Study Finds Blackmail Leads in $20B Bitcoin Scams


Study Finds Blackmail Leads in $20B Bitcoin Scams

The cryptocurrency world is not without its pitfalls. While only a small fraction of crypto transactions are linked to illicit activities, the impact on individual investors can be devastating. A new study by Coin Kickoff sheds light on the most common types of Bitcoin scams, showing that blackmail leads the pack. The average value of BTC received by scammers in the first half of 2023 reached a whopping

Crypto Numbers Tell a Story

In 2022, a mere 0.24% of all cryptocurrency transactions were associated with illegal activities. Although this percentage decreased from 1.9% in 2019, it still represents a significant $20.1 billion. The study also highlights that the number of reported scammers has nearly halved from 23,799 in 2021 to 12,354 in 2022. During the last quarter, the hackers’ activity also fell. However, the financial impact remains high, with Bitcoin scammers receiving an average of $1,664,899 in the first half of 2023 alone.

The most common scams that can empty your crypto wallet are blackmail, sextortion, and ransomware. Blackmail scams often involve threats to release personal data or embarrassing photos unless a crypto payment is made. Sextortion scams prey on younger victims, tricking them into sharing explicit content and then demanding payment. Ransomware attacks lock up the victim’s data and demand cryptocurrency for its release.

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Study Finds Blackmail Leads in $20B Bitcoin Scams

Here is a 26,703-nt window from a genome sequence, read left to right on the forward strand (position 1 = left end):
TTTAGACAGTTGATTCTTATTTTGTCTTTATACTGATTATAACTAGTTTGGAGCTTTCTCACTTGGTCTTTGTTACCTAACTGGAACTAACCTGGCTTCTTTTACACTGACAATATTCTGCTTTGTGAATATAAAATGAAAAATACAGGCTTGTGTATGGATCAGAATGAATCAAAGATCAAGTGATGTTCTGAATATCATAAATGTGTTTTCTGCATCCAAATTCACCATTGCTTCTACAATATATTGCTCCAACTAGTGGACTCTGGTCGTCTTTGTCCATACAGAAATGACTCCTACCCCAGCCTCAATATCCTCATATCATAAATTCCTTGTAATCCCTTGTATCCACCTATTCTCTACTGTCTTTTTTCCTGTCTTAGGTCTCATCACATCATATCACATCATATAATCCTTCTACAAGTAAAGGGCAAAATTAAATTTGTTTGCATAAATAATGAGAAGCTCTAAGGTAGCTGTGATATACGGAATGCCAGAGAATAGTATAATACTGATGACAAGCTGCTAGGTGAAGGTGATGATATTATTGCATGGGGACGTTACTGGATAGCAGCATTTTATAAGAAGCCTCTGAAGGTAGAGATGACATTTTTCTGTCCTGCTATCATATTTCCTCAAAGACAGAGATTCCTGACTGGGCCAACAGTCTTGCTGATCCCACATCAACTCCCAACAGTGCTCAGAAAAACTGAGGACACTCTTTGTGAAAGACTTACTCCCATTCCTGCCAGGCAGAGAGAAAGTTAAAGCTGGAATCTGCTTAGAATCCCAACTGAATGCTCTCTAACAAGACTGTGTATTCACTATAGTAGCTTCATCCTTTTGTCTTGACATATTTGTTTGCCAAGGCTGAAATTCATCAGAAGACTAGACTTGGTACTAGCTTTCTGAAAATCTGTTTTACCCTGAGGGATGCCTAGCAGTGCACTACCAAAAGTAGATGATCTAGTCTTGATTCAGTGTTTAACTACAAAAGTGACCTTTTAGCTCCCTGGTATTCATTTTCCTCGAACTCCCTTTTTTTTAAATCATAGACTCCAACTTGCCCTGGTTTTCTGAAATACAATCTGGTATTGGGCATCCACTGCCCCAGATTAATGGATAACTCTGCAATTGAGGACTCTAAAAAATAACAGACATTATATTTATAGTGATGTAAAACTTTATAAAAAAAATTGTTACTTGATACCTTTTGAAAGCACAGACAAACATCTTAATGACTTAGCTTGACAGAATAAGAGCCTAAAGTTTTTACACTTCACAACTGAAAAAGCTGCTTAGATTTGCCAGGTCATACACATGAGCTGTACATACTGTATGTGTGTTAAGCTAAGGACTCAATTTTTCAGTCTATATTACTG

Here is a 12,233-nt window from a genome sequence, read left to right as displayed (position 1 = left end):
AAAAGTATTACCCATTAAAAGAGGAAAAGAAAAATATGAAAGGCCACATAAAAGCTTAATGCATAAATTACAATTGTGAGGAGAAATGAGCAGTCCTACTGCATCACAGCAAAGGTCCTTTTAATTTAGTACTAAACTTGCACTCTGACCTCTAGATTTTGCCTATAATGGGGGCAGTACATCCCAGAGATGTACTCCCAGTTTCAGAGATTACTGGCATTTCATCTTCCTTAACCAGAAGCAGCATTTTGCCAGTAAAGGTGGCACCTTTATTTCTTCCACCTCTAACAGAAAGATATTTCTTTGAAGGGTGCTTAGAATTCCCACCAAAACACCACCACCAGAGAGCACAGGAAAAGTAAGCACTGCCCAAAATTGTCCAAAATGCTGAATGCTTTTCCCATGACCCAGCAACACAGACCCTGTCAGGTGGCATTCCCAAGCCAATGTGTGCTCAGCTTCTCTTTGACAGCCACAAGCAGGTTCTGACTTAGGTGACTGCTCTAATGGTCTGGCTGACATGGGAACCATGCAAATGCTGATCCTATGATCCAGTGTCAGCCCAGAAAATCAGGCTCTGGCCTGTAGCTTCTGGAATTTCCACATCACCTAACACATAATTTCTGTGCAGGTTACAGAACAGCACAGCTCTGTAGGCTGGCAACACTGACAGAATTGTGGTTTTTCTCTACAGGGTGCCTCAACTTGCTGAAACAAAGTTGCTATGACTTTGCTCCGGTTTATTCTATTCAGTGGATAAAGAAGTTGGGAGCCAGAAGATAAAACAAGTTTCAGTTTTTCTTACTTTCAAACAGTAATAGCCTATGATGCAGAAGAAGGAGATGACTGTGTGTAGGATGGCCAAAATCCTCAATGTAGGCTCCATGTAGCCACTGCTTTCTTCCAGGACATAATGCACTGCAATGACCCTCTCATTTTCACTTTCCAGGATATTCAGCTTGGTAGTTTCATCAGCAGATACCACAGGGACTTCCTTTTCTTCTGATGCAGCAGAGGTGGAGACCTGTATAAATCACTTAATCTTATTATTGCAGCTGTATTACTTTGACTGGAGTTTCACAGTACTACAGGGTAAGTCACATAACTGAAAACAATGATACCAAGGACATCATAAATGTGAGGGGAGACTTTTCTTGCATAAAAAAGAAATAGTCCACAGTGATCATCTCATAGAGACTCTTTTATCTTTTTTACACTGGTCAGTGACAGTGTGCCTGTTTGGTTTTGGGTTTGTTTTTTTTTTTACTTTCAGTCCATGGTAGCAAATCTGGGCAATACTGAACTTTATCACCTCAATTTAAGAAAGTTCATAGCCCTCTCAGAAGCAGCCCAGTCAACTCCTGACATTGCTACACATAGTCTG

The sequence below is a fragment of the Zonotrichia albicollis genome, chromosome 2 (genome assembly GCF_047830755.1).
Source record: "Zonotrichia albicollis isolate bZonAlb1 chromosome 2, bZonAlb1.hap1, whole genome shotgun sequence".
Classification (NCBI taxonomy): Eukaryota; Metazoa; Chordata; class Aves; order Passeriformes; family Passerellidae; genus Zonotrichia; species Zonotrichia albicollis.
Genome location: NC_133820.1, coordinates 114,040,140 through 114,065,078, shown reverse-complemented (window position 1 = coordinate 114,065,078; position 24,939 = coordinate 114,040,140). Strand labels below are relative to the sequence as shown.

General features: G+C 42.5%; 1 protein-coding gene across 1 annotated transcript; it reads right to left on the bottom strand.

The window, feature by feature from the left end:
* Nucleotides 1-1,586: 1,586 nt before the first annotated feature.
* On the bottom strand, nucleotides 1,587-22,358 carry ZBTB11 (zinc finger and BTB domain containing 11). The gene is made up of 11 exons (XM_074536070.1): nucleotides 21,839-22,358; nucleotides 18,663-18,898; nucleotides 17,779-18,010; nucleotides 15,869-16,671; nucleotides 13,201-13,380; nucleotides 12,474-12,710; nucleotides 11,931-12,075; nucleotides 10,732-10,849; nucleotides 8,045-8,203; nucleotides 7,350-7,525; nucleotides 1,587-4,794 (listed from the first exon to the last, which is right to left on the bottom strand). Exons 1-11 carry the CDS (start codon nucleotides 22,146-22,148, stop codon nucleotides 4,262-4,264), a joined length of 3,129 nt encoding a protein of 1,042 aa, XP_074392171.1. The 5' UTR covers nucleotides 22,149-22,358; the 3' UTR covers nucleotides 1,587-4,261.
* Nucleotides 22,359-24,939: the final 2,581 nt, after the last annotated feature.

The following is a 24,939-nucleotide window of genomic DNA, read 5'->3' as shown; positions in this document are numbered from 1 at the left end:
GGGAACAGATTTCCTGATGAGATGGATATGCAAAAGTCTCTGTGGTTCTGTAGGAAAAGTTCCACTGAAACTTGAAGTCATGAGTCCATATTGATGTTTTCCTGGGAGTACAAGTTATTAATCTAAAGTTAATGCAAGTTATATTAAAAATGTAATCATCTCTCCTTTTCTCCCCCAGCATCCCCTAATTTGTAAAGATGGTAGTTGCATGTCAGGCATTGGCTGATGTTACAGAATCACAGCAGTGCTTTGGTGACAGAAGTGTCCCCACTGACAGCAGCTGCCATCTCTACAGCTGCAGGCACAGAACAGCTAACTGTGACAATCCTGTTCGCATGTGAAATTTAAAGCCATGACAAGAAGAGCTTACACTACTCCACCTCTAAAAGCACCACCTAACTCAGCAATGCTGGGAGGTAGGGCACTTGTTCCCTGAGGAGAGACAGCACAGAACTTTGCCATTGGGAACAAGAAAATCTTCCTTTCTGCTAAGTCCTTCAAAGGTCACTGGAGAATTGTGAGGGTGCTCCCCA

“Do your homework,” suggests Dr. Marc Tomljanovich from Lombardo College of Business, quoted in the study. “I strongly suggest that investors step away from social media to get these information sources, and only come back once they feel well informed.”

The types of scams evolve over time. While blackmail has been the most reported scam since 2018, ransomware scams are currently leading the pack in 2023. Investment scams have also seen a decline as people become more aware of the risks involved. However, giveaway scams have gained traction, often involving scammers posing as celebrities to lure victims.

The Financial Impact of Crypto Scams

The total value received by Bitcoin scammers peaked at $55.04 billion in 2021. This peak may have been influenced by the boom in decentralized finance (DeFi) transactions and related crimes. However, there has been a decline in investment scams as law enforcement begins to catch up with advancements in crypto technology.

Another report published by Comparitech at the end of August showed that investors lost over $20 billion due to rug pulls, financial pyramids, and other cryptocurrency scams.

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Study Finds Blackmail Leads in $20B Bitcoin Scams

While the percentage of cryptocurrency transactions linked to scams may seem small, the financial and emotional toll on individual victims is significant. Awareness and caution are the first steps in protecting yourself from becoming another statistic in the growing list of crypto scam victims.

“Crypto scams are an expensive and sometimes life-ruining nuisance that largely depends on the foibles of human nature, be it the willingness to click an enticing link on social media or to trust an ‘investor’ who you never hear back from,” the authors of the report concluded.

We don’t have to look far for examples of such individuals. Finance Magnates recently reported on a crypto kingpin sentenced to over a decade in prison after running a $100 million Ponzi scheme for years. His activities had a detrimental impact on the savings of thousands of individual investors.

Coin Kickoff analyzed 251,806 abuse reports sourced from These reports were associated with 87,722 unique blockchain addresses. After eliminating redundant reports submitted by the same user about identical scams linked to the same blockchain address, the study focused on 232,455 unique abuse reports spanning from 2018 to June 2023.


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